|All-but-one consensus||<– Date –> <– Thread –>|
|From: Martin Tracy (mtracynetcom.com)|
|Date: Fri, 29 Apr 94 10:11 CDT|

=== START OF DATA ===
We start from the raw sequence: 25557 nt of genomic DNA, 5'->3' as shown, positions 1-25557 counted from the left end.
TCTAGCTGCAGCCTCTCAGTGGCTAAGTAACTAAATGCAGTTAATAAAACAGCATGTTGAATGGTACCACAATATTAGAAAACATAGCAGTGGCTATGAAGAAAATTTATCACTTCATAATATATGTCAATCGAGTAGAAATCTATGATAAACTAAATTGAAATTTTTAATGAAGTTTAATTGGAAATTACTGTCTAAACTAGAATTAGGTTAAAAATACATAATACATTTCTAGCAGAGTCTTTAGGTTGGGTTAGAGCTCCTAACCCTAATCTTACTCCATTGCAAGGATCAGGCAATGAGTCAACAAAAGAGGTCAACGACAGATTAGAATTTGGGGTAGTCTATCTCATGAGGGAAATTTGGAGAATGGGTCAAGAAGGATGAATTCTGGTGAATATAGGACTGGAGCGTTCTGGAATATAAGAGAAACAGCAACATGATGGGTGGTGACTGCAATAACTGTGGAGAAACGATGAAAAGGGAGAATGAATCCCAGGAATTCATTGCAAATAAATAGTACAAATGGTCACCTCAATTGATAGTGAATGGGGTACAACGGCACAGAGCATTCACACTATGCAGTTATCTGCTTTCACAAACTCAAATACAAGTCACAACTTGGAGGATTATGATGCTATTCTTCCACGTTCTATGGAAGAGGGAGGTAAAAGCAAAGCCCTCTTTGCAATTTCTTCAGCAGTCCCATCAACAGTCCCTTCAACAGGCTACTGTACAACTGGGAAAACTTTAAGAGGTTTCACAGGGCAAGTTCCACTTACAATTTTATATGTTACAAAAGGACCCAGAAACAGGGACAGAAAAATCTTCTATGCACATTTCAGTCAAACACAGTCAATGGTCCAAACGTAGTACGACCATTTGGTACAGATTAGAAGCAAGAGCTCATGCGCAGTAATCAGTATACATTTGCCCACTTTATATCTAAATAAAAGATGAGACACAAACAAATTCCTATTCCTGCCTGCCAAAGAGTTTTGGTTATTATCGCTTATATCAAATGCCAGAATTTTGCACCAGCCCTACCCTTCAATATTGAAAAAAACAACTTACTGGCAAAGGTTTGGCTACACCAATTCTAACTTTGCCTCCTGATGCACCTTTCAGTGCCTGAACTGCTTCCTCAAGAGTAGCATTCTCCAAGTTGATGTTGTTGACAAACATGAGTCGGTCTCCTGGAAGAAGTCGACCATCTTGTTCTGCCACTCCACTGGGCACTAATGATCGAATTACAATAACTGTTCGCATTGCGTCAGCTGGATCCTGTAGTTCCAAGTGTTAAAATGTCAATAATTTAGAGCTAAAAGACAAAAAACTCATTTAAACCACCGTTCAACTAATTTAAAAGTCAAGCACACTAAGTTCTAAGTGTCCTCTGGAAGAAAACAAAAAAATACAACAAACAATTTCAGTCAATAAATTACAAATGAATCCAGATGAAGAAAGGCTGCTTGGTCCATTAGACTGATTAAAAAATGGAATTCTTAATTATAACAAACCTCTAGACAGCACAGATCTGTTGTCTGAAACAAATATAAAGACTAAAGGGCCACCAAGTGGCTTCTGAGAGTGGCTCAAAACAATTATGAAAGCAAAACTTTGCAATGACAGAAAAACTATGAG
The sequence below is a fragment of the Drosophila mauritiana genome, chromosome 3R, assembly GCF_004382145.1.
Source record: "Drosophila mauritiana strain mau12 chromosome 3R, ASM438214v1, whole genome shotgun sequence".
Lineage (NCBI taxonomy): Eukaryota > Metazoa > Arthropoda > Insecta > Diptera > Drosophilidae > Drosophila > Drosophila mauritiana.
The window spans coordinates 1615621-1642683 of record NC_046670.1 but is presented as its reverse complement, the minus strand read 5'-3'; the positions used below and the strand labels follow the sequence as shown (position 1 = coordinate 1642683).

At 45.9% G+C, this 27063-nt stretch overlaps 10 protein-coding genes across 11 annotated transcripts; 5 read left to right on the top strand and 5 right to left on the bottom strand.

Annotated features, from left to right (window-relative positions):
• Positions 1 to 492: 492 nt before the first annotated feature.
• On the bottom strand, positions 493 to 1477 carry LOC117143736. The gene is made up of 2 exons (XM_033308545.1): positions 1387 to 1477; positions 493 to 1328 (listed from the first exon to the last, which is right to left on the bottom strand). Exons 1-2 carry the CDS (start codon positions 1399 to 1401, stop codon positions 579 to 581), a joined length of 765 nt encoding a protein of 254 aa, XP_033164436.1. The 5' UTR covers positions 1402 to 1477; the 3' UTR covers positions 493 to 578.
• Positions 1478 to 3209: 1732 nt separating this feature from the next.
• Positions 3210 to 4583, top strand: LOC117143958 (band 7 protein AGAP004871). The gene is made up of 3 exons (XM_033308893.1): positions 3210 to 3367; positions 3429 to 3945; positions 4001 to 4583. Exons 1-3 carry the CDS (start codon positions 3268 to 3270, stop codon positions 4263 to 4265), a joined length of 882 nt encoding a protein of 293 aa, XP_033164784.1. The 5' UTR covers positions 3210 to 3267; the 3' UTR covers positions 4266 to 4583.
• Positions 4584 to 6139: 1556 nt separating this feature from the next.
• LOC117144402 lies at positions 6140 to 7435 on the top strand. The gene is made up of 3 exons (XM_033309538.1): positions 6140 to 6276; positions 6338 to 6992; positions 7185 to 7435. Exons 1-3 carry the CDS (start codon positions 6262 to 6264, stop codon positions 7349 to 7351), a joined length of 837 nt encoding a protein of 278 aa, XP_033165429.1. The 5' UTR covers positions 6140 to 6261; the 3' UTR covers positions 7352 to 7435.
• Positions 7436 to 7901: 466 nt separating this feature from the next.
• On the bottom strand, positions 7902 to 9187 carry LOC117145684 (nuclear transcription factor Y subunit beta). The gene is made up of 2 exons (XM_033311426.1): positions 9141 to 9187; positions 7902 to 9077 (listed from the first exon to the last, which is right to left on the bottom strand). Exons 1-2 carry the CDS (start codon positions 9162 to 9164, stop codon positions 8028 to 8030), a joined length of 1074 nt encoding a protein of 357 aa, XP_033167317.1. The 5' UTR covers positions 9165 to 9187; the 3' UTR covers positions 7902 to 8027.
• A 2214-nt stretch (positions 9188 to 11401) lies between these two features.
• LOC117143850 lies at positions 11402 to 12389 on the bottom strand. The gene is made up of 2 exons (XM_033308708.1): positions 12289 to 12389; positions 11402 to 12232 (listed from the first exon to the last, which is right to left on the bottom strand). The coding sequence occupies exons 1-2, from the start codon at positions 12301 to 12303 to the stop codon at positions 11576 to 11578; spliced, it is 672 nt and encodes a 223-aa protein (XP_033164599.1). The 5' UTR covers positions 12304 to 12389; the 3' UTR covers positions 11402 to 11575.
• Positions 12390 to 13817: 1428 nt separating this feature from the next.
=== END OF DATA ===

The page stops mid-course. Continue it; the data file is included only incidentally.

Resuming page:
The issue of consensus came up at the recent meeting of the Claremont Cohousing group. I made a few statements based on my experiences in community rather than cohousing, and would like to run them by you all as a reality check. Some background. Scott Peck (author of The Road Less Traveled and People of the Lie), believes that there are truly evil people. To hear him speak, about one out of twenty people will passively or actively deliberately work to defeat the needs and the agenda of the other nineteen. This has also been my experience. In a group workshop of about 100 people, there always seem to be about a half dozen people who just don't get it, and probably never will. On a committee of twenty that I worked with for three years, there was one member who consistently voted against consensus on every issue, while writing poisonous letters on the side. He was with us for a very long year. Applying the usual engineering safety factor of doubling, it seems to me that any group of ten or more people who would like to operate by consensus should have some kind of safety valve to guard against a member who is having a bad hair day/year/life. A cohousing group may have neither the will nor the way to force a truly disruptive member to leave the group. At that point, it seems to me that a group that operates by consensus is stuck and, like a hung jury, may have to start over. Since the Claremont group had about ten adults at the meeting, I suggested using consensus-but-one as a fallback. Since they wish to grow to be much larger, this would imply that they eventually use a 90% majority rule. Granted their are other ways to get around "stuck" decisions: prayer, postponement, mediation, etc. But then there has to be a rule about who decides when an issue is stuck. Anyone else run into this "one out of twenty" phenomenom? By the way, I heard that Winslow cohousing has a member who chooses not to participate in any way in the common meals or other community activities. He lives there simply because he likes how close it is to the ferry. Anyone know if this is true? Martin Tracy -- mtracy [at] netcom.com
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